The great thing about being an “endive ambassador” is the seemingly never-ending supply of this healthy vegetable in my refrigerator; I’ve eaten endive all winter long just about everyday and in many, many ways. I love it both raw and cooked, but for different reasons. When it’s raw, endive functions like a bitter green that’s excellent for digestion; when it’s cooked, the bitter flavor mellows so endive makes a palate-pleasing side dish. No matter how you choose to eat it, though, endive is high in vitamins and fiber, but low in calories and carbohydrates; it’s also grown in the USA and is unique because it’s always “in season”.

The preparation of baked endive you see here was adapted from a sweet book I picked up in my local independent book store last weekend: Mr. Wilkinson’s Vegetables: A Cookbook to Celebrate the Garden. The original recipe calls for fennel, but I had a hunch endive would work very well in its stead: it did. This recipe also includes anchovies, and I know this may scare some of you a bit, but anchovies in a dish like this are pretty magical. They add a wonderfully salty flavor! I used anchovies from Vital Choice, which are harvested sustainably and contain protein, omega-3 fatty acids, and vitamin D (so this dish quite nutritious). If you don’t want to give the anchovies a try, though, it’s okay to omit them.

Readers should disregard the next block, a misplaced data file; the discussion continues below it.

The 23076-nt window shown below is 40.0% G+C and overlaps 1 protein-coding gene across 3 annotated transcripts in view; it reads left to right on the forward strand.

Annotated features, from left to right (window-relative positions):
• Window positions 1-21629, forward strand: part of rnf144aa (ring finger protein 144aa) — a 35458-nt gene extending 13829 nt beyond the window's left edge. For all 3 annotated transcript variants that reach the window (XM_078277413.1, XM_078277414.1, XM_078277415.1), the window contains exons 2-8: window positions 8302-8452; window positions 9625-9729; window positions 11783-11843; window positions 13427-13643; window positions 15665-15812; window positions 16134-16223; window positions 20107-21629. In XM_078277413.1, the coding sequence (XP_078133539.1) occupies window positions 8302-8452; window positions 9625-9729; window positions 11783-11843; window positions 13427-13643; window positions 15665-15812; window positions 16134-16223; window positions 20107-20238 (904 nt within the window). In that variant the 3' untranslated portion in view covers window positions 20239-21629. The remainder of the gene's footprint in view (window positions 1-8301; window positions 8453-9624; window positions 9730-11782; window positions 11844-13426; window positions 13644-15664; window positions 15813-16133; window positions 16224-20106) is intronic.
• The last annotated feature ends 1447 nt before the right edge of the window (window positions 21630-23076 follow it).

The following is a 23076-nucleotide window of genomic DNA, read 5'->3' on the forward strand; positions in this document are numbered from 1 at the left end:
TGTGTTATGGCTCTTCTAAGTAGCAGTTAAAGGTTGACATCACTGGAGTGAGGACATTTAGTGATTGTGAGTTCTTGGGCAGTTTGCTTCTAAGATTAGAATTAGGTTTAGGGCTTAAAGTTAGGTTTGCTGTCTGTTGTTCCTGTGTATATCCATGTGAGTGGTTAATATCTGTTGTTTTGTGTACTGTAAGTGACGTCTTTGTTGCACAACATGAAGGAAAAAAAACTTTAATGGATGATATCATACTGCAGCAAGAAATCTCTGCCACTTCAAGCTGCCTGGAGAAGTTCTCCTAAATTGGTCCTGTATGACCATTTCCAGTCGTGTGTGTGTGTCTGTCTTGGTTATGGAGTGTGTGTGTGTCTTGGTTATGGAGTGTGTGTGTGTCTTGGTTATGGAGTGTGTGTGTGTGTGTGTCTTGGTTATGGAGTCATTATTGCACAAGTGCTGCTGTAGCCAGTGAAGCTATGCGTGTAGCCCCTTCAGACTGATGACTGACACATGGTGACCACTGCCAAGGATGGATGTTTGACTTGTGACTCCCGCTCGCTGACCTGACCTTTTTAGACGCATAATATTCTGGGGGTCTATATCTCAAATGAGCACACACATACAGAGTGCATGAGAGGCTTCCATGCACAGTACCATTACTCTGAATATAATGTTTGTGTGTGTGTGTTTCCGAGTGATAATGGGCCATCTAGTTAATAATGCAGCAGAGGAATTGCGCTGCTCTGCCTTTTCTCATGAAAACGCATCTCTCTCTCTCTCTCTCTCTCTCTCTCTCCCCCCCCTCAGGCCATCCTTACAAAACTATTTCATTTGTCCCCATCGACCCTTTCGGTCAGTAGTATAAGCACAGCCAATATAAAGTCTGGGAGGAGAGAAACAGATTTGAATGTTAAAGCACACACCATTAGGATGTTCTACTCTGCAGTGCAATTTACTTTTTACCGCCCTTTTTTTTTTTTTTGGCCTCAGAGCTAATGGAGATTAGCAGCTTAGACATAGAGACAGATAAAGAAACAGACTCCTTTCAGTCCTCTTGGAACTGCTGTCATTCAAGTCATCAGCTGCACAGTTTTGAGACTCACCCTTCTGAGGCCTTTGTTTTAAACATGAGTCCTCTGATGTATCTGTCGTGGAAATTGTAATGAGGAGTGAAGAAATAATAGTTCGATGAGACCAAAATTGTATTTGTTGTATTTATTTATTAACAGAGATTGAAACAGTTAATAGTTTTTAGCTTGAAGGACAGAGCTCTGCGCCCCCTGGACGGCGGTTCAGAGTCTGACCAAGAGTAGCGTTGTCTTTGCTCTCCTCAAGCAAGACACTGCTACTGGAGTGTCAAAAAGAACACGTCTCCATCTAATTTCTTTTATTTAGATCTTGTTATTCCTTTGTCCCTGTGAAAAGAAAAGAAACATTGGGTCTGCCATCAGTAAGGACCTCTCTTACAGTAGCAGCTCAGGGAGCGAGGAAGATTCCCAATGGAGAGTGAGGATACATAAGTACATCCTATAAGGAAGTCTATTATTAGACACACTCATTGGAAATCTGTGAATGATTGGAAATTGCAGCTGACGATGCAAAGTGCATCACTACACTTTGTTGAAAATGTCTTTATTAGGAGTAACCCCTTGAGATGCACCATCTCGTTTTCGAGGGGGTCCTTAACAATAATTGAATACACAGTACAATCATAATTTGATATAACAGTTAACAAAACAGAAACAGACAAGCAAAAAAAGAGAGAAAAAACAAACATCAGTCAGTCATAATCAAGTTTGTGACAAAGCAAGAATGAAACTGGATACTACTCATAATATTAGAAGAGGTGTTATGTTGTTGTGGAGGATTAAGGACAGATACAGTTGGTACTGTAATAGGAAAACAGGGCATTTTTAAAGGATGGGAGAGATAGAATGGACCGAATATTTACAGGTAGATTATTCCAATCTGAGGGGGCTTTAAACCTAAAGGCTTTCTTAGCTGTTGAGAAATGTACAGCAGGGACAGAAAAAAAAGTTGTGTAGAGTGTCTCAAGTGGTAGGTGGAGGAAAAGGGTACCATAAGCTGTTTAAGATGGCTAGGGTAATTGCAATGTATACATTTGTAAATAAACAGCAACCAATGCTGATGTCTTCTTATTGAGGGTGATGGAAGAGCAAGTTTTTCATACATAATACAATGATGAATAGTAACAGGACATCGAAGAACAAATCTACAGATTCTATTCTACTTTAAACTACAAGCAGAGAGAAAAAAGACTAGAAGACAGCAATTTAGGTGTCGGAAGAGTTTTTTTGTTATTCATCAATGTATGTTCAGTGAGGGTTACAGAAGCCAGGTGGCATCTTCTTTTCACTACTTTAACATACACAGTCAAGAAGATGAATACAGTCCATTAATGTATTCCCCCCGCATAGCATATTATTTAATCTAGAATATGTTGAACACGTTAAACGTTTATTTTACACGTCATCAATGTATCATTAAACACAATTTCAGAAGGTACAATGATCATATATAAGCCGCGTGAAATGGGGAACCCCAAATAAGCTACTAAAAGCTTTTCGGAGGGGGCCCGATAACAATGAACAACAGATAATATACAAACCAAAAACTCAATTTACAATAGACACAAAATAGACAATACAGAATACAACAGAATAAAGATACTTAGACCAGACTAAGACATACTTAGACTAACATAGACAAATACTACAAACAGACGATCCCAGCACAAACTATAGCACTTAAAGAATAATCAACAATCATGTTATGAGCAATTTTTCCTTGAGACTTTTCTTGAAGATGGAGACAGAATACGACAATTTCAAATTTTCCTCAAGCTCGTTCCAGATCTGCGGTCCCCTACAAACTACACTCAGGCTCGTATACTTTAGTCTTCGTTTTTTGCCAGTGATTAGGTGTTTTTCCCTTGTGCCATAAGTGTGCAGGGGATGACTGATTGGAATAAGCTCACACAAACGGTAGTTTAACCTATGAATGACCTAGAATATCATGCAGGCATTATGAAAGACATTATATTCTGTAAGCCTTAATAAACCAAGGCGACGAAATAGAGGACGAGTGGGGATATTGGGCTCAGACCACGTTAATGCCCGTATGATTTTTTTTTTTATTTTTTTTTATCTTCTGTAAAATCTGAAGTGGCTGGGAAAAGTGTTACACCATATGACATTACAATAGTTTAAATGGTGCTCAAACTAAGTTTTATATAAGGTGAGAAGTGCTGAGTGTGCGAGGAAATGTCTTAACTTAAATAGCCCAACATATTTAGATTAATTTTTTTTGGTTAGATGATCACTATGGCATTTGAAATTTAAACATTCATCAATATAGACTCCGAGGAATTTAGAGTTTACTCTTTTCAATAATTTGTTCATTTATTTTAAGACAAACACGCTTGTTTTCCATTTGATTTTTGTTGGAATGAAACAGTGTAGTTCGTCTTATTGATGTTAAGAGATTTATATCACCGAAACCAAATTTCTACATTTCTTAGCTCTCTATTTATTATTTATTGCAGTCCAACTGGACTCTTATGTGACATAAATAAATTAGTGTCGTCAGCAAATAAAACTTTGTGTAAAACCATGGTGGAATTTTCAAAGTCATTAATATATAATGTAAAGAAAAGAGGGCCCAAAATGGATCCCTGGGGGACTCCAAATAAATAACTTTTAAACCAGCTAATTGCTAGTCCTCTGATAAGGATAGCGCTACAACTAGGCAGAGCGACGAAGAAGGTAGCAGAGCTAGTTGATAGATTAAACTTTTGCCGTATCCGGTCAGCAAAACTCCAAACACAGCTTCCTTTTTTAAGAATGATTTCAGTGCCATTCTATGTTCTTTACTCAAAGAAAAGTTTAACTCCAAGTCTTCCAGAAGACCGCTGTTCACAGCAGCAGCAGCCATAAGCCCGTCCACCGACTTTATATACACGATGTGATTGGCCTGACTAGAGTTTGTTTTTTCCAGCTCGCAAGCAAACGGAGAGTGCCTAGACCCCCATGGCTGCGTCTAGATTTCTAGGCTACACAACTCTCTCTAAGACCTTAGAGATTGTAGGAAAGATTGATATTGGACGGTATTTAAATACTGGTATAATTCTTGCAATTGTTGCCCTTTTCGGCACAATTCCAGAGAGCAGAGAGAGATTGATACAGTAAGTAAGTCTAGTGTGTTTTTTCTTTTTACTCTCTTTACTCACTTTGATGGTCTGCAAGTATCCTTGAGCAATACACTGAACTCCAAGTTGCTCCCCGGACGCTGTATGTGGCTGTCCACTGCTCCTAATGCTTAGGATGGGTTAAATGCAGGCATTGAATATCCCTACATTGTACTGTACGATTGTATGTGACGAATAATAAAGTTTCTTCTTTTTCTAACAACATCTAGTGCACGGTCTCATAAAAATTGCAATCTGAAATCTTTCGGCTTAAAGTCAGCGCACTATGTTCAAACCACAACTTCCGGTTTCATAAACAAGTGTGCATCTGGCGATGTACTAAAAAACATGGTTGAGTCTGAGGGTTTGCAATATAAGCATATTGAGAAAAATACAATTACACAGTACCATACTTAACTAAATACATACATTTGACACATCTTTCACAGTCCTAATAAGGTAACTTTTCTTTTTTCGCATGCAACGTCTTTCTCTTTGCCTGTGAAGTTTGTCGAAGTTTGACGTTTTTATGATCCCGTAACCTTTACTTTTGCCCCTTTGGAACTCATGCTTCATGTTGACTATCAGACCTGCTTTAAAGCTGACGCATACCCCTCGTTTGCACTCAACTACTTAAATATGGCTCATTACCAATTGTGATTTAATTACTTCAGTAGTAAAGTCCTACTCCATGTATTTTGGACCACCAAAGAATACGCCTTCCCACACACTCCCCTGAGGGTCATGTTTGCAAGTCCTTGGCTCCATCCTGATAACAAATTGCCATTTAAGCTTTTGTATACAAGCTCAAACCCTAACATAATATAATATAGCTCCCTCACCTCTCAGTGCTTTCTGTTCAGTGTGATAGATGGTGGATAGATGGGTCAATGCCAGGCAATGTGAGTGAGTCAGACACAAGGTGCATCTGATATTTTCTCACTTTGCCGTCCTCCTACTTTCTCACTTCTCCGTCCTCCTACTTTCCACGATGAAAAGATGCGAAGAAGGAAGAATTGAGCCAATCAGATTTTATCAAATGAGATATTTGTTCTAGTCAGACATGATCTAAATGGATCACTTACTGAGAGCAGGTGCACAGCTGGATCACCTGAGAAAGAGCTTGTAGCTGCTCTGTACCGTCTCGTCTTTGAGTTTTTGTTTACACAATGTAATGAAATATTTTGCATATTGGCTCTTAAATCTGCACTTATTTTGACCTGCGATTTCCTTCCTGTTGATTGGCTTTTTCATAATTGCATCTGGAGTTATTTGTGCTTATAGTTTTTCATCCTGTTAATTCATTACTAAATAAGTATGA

For the breadcrumbs, I suggest you use a traditional sourdough loaf (or ciabatta, as recommended in the original recipe). I definitely could have torn mine into smaller pieces, so feel free to do that. If you avoid bread because you eat a low-carb or paleo diet, this dish will be just fine if you leave the breadcrumbs off. If you are gluten free but you like the idea of the breadcrumbs, use your favorite sturdy gluten-free bread.

endive 2

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Have you ever tasted homemade candied citrus peel? It’s a far cry from any store bought version you may have tried in the past, I assure you.

Candied Cara Cara Orange Peels from Healthy Green Kitchen

This recipe for candied orange peel makes for a somewhat lengthy project (it takes 2 weeks total), but there’s very little actual work involved, and the results are SO worth it. I urge you to give it a try before winter’s really over, while you can still find beautiful citrus.

Candied Orange Peels from Healthy Green Kitchen

This method for candied peel comes from A Country Cook’s Kitchen, a charming book I picked up a few months ago. The author states that candied peel made this way will last for several months in an airtight container, but I am pretty sure my family will eat through ours long before then.

Though I haven’t tried it, I am pretty sure this method will work for grapefruit peel and lemon peel, as well (I’d use Meyer lemons). You’ll need fewer grapefruits but more lemons if you decide to go either of those routes.

Chocolate Dipped Candied Orange Peel from Healthy Green Kitchen